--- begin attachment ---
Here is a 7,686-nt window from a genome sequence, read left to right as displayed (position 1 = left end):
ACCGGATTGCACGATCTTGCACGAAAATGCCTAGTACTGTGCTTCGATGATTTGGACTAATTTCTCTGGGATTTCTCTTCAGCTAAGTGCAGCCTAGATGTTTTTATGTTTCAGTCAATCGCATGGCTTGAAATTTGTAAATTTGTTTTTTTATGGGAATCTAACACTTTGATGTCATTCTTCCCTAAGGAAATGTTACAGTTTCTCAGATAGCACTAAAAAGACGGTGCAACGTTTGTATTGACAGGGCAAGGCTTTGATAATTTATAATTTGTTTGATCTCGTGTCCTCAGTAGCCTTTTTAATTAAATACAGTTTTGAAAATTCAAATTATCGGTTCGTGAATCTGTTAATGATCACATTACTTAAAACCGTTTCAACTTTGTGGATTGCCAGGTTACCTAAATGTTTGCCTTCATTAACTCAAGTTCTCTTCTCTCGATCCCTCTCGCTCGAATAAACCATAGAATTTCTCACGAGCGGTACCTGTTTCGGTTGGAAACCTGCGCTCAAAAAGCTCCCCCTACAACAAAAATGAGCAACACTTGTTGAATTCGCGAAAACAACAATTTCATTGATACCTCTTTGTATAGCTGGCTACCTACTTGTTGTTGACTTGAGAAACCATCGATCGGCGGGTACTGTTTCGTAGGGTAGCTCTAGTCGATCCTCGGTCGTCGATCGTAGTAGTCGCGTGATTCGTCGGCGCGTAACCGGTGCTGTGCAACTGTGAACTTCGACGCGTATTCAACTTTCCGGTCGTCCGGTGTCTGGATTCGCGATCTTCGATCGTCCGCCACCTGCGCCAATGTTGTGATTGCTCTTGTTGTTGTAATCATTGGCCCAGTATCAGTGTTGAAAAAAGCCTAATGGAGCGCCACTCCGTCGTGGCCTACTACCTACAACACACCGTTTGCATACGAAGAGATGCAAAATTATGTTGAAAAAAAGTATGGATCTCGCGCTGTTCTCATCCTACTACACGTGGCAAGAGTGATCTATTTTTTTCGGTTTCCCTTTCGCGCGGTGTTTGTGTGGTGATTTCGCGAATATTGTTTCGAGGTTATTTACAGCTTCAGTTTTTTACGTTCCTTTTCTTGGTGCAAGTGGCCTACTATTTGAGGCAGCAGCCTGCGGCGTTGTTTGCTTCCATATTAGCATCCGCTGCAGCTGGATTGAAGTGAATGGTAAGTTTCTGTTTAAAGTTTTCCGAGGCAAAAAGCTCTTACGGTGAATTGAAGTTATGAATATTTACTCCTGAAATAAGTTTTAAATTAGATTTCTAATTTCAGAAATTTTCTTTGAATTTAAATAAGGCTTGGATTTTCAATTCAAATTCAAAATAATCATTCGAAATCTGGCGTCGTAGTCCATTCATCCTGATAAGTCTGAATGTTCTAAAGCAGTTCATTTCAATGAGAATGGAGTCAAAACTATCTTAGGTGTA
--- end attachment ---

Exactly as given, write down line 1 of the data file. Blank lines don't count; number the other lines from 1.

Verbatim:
Here is a 7,686-nt window from a genome sequence, read left to right as displayed (position 1 = left end):